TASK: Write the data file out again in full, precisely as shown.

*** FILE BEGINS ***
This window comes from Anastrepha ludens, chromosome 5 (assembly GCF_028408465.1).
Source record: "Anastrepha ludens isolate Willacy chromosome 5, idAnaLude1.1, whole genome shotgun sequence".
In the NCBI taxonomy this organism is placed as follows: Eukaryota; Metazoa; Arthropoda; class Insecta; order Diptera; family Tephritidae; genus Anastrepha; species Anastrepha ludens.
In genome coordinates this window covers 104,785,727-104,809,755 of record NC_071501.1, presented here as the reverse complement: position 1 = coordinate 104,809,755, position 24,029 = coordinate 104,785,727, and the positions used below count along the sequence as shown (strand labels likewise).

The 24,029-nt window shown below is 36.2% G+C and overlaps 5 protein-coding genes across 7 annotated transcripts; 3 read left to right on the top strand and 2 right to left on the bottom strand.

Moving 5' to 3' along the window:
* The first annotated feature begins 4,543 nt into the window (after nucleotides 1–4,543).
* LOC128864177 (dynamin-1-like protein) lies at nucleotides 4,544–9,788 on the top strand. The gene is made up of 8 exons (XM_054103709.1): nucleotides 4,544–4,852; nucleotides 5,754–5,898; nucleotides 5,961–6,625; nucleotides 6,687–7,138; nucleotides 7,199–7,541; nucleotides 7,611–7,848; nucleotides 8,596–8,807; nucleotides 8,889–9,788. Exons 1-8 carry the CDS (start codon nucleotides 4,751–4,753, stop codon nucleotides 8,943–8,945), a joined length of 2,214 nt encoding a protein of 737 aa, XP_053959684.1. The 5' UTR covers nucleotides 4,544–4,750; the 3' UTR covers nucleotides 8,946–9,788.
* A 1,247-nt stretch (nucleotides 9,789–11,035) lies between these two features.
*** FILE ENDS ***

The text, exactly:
This window comes from Anastrepha ludens, chromosome 5 (assembly GCF_028408465.1).
Source record: "Anastrepha ludens isolate Willacy chromosome 5, idAnaLude1.1, whole genome shotgun sequence".
In the NCBI taxonomy this organism is placed as follows: Eukaryota; Metazoa; Arthropoda; class Insecta; order Diptera; family Tephritidae; genus Anastrepha; species Anastrepha ludens.
In genome coordinates this window covers 104,785,727-104,809,755 of record NC_071501.1, presented here as the reverse complement: position 1 = coordinate 104,809,755, position 24,029 = coordinate 104,785,727, and the positions used below count along the sequence as shown (strand labels likewise).

The 24,029-nt window shown below is 36.2% G+C and overlaps 5 protein-coding genes across 7 annotated transcripts; 3 read left to right on the top strand and 2 right to left on the bottom strand.

Moving 5' to 3' along the window:
* The first annotated feature begins 4,543 nt into the window (after nucleotides 1–4,543).
* LOC128864177 (dynamin-1-like protein) lies at nucleotides 4,544–9,788 on the top strand. The gene is made up of 8 exons (XM_054103709.1): nucleotides 4,544–4,852; nucleotides 5,754–5,898; nucleotides 5,961–6,625; nucleotides 6,687–7,138; nucleotides 7,199–7,541; nucleotides 7,611–7,848; nucleotides 8,596–8,807; nucleotides 8,889–9,788. Exons 1-8 carry the CDS (start codon nucleotides 4,751–4,753, stop codon nucleotides 8,943–8,945), a joined length of 2,214 nt encoding a protein of 737 aa, XP_053959684.1. The 5' UTR covers nucleotides 4,544–4,750; the 3' UTR covers nucleotides 8,946–9,788.
* A 1,247-nt stretch (nucleotides 9,789–11,035) lies between these two features.